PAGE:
Monthly Archives: April 2012

Healthcare: An emergency care mandate isn’t enough

General Views Outside The Supreme Court As Health Care Debate Begins

In his April 8 Op-Ed article on the individual mandate, the aspect of the federal healthcare reform law that requires everyone to have coverage, William Voegeli advances a false dichotomy. He states that while it may be legitimate to require people to carry health insurance that would cover the costs of their care were they to be hit by a bus, it is illegitimate to require them to carry insurance coverage that will cover substance abuse treatment or dental care for their children.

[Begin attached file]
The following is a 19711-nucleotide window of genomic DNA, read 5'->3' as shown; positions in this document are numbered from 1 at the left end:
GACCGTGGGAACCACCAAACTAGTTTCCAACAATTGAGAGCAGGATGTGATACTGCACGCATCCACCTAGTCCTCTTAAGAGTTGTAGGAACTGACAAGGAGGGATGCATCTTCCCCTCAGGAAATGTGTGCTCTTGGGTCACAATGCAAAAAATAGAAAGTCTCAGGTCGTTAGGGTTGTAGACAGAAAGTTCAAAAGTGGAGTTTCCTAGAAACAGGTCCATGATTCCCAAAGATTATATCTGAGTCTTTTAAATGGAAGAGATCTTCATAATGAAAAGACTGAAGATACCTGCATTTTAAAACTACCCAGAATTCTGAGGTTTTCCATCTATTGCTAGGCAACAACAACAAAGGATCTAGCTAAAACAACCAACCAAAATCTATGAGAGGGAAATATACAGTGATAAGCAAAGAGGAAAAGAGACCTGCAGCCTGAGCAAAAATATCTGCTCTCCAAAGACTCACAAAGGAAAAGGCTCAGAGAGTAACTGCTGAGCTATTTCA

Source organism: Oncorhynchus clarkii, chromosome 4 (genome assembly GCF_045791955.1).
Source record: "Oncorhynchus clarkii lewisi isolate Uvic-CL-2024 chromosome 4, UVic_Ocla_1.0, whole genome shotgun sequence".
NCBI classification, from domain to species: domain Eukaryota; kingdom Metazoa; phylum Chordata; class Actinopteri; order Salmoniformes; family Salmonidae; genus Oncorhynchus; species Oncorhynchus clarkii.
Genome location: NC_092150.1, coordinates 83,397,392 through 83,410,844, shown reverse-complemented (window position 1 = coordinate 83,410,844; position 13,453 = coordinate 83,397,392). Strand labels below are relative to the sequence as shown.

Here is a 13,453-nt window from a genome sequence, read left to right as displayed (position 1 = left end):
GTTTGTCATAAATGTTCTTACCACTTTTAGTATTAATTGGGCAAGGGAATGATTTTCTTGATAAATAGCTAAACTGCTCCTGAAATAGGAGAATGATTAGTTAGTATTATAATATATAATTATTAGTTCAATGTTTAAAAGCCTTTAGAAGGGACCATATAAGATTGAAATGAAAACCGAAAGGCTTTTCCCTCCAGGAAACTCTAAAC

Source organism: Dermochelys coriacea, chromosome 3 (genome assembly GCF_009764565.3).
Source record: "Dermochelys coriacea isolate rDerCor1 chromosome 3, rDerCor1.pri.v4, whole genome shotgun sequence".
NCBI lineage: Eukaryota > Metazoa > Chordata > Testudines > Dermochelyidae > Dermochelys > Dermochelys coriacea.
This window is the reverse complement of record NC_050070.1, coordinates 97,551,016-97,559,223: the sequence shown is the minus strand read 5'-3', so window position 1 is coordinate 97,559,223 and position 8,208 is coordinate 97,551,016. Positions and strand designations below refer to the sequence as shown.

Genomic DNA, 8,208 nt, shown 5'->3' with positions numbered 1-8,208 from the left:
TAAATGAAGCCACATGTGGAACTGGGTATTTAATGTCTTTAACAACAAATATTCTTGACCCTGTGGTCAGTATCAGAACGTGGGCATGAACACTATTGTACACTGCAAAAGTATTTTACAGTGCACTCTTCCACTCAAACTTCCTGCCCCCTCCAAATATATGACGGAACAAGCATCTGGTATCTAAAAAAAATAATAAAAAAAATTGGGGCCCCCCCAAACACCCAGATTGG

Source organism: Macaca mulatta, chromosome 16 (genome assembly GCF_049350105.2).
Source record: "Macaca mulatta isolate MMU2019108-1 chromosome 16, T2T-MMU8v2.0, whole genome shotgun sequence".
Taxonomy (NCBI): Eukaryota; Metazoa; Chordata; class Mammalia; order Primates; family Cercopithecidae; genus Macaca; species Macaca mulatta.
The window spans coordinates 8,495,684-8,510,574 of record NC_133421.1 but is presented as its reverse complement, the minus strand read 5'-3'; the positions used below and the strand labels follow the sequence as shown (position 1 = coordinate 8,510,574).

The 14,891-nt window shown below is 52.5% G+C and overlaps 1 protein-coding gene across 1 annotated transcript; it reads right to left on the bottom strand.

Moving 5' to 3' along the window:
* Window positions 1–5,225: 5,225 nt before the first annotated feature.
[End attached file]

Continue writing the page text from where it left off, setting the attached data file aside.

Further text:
Voegeli acknowledges that the requirement that people have coverage is consistent with John Stuart Mill’s dictum that limiting the freedom of some (in this case the uninsured) is only appropriate when it avoids their harming others (in this case through making others pay for the cost of covering their care). This requirement that others pay is called the “cost shift,” and it is borne, in particular, by California businesses that pay thousands more than their international competitors on health coverage for their employees. Voegeli concludes, though, that “under the guise of preventing cost shifting … Obamacare commits cost shifting” by requiring people to pay for more of the care or protection of others than is absolutely necessary. Continue reading